N.L. among five provinces not offering vaccination through pharmacies
A report recently released by Canada’s largest retail pharmacy chain is calling on Newfoundland and Labrador and several other Canadian provinces and territories to allow pharmacists to administer flu vaccinations.
The Pharmacists’ Association of Newfoundland and Labrador (PANL) is among a number of groups endorsing the Shoppers Drug Mart report, titled “Sustainable Solutions Report: A Focus on Immunization.”
Boyd Riggs, a pharmacist with Shoppers Drug Mart in Conception Bay South, told The Telegram that the role his profession plays in providing health care has evolved over time. While pharmacists still primarily dispense drugs, they also help with managing medications for patients and providing information about prescriptions.
Pharmacists in Alberta, British Columbia and New Brunswick administer flu shots in addition to several other vaccinations, including those for HPV, tetanus, hepatitis A and B, and herpes zoster.
Ontario also allows pharmacists to handle flu shots, with 436,000 residents having been vaccinated at pharmacies in the current flu season as of Nov. 22, according to the report. Nova Scotia began doing the same for the first time this year.
“The good news that comes out of that for us is that it certainly improves accessibility for customers and patients who are out there to receive this service,” said Riggs. “It certainly makes it convenient given the fact that drugstores are open in a lot of cases seven days a week. We have extended hours, and we actually have stores that are open 24 hours a day.”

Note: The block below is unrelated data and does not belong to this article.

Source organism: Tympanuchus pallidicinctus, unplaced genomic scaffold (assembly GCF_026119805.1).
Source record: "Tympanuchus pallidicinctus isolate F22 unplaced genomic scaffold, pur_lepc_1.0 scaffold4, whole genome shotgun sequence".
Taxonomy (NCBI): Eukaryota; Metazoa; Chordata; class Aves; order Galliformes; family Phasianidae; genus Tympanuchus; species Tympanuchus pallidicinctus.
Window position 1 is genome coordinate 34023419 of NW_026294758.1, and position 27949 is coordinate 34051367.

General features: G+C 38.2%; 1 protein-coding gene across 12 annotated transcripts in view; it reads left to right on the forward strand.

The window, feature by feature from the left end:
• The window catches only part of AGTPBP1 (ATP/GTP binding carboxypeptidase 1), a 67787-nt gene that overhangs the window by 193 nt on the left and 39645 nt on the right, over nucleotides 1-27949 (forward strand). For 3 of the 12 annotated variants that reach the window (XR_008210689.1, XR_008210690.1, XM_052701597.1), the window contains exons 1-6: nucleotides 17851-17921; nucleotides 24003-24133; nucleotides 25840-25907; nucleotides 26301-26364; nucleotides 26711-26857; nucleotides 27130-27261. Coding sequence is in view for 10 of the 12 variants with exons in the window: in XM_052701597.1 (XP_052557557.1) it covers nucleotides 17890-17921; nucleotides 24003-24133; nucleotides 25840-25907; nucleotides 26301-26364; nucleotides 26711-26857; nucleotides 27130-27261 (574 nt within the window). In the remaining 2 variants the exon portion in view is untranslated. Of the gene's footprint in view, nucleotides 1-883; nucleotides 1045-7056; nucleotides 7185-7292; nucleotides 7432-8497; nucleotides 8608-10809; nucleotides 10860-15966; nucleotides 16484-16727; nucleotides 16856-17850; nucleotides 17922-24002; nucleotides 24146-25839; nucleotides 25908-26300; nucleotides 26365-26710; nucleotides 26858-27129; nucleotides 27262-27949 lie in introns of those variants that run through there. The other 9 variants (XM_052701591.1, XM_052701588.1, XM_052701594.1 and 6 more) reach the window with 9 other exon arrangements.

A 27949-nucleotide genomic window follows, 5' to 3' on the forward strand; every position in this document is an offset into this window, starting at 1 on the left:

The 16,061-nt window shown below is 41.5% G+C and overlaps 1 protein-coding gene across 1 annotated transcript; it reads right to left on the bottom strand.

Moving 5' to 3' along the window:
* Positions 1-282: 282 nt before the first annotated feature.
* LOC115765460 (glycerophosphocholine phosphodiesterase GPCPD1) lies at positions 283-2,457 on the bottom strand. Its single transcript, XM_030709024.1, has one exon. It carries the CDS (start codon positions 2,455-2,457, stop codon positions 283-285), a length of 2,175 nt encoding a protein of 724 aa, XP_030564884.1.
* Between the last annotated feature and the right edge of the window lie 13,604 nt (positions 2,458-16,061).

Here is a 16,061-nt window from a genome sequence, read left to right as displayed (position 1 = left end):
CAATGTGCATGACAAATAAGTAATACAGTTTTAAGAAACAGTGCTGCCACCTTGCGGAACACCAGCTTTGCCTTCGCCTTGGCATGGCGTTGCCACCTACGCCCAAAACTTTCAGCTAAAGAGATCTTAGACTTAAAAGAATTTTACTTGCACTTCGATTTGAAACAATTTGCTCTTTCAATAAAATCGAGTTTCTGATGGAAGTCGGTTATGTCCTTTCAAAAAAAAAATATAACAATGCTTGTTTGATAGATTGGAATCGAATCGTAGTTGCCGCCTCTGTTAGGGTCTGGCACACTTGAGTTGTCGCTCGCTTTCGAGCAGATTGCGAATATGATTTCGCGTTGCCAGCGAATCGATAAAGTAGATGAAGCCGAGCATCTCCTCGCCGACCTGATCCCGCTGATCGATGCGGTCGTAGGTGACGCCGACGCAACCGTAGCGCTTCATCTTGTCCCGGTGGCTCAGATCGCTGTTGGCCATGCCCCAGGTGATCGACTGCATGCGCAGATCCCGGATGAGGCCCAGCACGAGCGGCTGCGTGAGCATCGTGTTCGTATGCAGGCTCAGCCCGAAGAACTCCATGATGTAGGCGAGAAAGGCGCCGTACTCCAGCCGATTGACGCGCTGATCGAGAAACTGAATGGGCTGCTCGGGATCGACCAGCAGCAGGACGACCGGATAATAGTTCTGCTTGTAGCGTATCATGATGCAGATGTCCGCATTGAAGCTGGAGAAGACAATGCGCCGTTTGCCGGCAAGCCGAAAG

According to the findings of the Shoppers Drug Mart report, physicians are agreeable to having pharmacists administer flu shots. It found that 67 per cent of general practitioners surveyed said they would trust pharmacists to give flu vaccinations, and 61 per cent said all provinces should give them the authority to do so.
Sixty-one per cent of general practitioners said allowing pharmacists to administer flu vaccinations will improve immunization rates, while 53 per cent agreed that it is more convenient for patients to go to a pharmacy to get vaccinated for influenza.
This fall, PANL released a report highlighting the benefits of increasing the role of pharmacists in health-care delivery. It found that allowing pharmacists in Newfoundland and Labrador to administer flu shots could save the province $1.1 million in health-care spending annually.
“Presenting this as the win situation that it is for everybody, I think that government is more likely to take a look at it, give it a little more consideration, and use what (Eastern Health president and CEO Vickie) Kaminski referred to a number of months ago as best practices in other provinces,” said Riggs. “This is a best practice in other provinces, and we’re all on side with this.”
The Shoppers Drug Mart report also calls for improved electronic communication between pharmacists, physicians and public-health workers in order to keep each other updated about the immunization status of patients.